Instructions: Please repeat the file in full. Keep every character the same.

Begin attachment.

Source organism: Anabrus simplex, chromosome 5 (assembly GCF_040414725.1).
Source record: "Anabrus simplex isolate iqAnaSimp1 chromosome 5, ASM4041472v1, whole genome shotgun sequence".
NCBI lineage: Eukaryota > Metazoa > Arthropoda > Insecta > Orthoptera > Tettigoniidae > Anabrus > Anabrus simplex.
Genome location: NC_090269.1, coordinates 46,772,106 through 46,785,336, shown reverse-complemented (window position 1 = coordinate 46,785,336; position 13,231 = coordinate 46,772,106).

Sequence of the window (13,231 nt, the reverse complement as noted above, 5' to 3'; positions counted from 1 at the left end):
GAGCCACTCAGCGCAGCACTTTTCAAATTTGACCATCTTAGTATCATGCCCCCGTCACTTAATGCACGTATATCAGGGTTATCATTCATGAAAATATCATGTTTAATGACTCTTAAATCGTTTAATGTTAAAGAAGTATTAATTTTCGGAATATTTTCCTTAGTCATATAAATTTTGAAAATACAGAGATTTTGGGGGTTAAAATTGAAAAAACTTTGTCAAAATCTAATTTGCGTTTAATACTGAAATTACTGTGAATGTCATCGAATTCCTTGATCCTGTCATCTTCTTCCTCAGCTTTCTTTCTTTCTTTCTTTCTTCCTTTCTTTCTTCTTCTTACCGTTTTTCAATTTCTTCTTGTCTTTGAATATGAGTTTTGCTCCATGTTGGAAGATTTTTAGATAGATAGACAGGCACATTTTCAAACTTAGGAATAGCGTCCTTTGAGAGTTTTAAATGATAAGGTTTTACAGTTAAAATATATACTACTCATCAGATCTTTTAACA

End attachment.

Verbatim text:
Source organism: Anabrus simplex, chromosome 5 (assembly GCF_040414725.1).
Source record: "Anabrus simplex isolate iqAnaSimp1 chromosome 5, ASM4041472v1, whole genome shotgun sequence".
NCBI lineage: Eukaryota > Metazoa > Arthropoda > Insecta > Orthoptera > Tettigoniidae > Anabrus > Anabrus simplex.
Genome location: NC_090269.1, coordinates 46,772,106 through 46,785,336, shown reverse-complemented (window position 1 = coordinate 46,785,336; position 13,231 = coordinate 46,772,106).

Sequence of the window (13,231 nt, the reverse complement as noted above, 5' to 3'; positions counted from 1 at the left end):
GAGCCACTCAGCGCAGCACTTTTCAAATTTGACCATCTTAGTATCATGCCCCCGTCACTTAATGCACGTATATCAGGGTTATCATTCATGAAAATATCATGTTTAATGACTCTTAAATCGTTTAATGTTAAAGAAGTATTAATTTTCGGAATATTTTCCTTAGTCATATAAATTTTGAAAATACAGAGATTTTGGGGGTTAAAATTGAAAAAACTTTGTCAAAATCTAATTTGCGTTTAATACTGAAATTACTGTGAATGTCATCGAATTCCTTGATCCTGTCATCTTCTTCCTCAGCTTTCTTTCTTTCTTTCTTTCTTCCTTTCTTTCTTCTTCTTACCGTTTTTCAATTTCTTCTTGTCTTTGAATATGAGTTTTGCTCCATGTTGGAAGATTTTTAGATAGATAGACAGGCACATTTTCAAACTTAGGAATAGCGTCCTTTGAGAGTTTTAAATGATAAGGTTTTACAGTTAAAATATATACTACTCATCAGATCTTTTAACA